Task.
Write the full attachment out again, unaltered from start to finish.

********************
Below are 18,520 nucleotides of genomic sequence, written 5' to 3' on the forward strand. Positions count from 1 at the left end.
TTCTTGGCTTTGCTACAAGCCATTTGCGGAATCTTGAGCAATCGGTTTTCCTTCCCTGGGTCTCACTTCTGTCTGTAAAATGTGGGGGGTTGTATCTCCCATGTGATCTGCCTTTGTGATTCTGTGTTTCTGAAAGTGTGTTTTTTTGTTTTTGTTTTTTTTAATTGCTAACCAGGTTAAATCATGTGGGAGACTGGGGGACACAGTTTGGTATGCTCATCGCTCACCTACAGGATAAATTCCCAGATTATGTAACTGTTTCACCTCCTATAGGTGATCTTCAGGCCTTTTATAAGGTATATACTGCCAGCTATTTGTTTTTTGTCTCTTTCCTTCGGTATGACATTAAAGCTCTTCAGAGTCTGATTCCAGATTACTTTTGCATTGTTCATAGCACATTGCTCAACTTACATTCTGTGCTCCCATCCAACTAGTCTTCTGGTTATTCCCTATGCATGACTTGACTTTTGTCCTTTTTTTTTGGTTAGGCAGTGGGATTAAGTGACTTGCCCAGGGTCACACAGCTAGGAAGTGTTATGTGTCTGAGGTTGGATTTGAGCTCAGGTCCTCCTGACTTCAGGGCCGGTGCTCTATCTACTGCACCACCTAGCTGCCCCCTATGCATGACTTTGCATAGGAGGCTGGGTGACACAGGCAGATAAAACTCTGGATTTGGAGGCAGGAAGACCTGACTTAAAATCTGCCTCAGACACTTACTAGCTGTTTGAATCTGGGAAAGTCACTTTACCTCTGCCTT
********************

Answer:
Below are 18,520 nucleotides of genomic sequence, written 5' to 3' on the forward strand. Positions count from 1 at the left end.
TTCTTGGCTTTGCTACAAGCCATTTGCGGAATCTTGAGCAATCGGTTTTCCTTCCCTGGGTCTCACTTCTGTCTGTAAAATGTGGGGGGTTGTATCTCCCATGTGATCTGCCTTTGTGATTCTGTGTTTCTGAAAGTGTGTTTTTTTGTTTTTGTTTTTTTTAATTGCTAACCAGGTTAAATCATGTGGGAGACTGGGGGACACAGTTTGGTATGCTCATCGCTCACCTACAGGATAAATTCCCAGATTATGTAACTGTTTCACCTCCTATAGGTGATCTTCAGGCCTTTTATAAGGTATATACTGCCAGCTATTTGTTTTTTGTCTCTTTCCTTCGGTATGACATTAAAGCTCTTCAGAGTCTGATTCCAGATTACTTTTGCATTGTTCATAGCACATTGCTCAACTTACATTCTGTGCTCCCATCCAACTAGTCTTCTGGTTATTCCCTATGCATGACTTGACTTTTGTCCTTTTTTTTTGGTTAGGCAGTGGGATTAAGTGACTTGCCCAGGGTCACACAGCTAGGAAGTGTTATGTGTCTGAGGTTGGATTTGAGCTCAGGTCCTCCTGACTTCAGGGCCGGTGCTCTATCTACTGCACCACCTAGCTGCCCCCTATGCATGACTTTGCATAGGAGGCTGGGTGACACAGGCAGATAAAACTCTGGATTTGGAGGCAGGAAGACCTGACTTAAAATCTGCCTCAGACACTTACTAGCTGTTTGAATCTGGGAAAGTCACTTTACCTCTGCCTT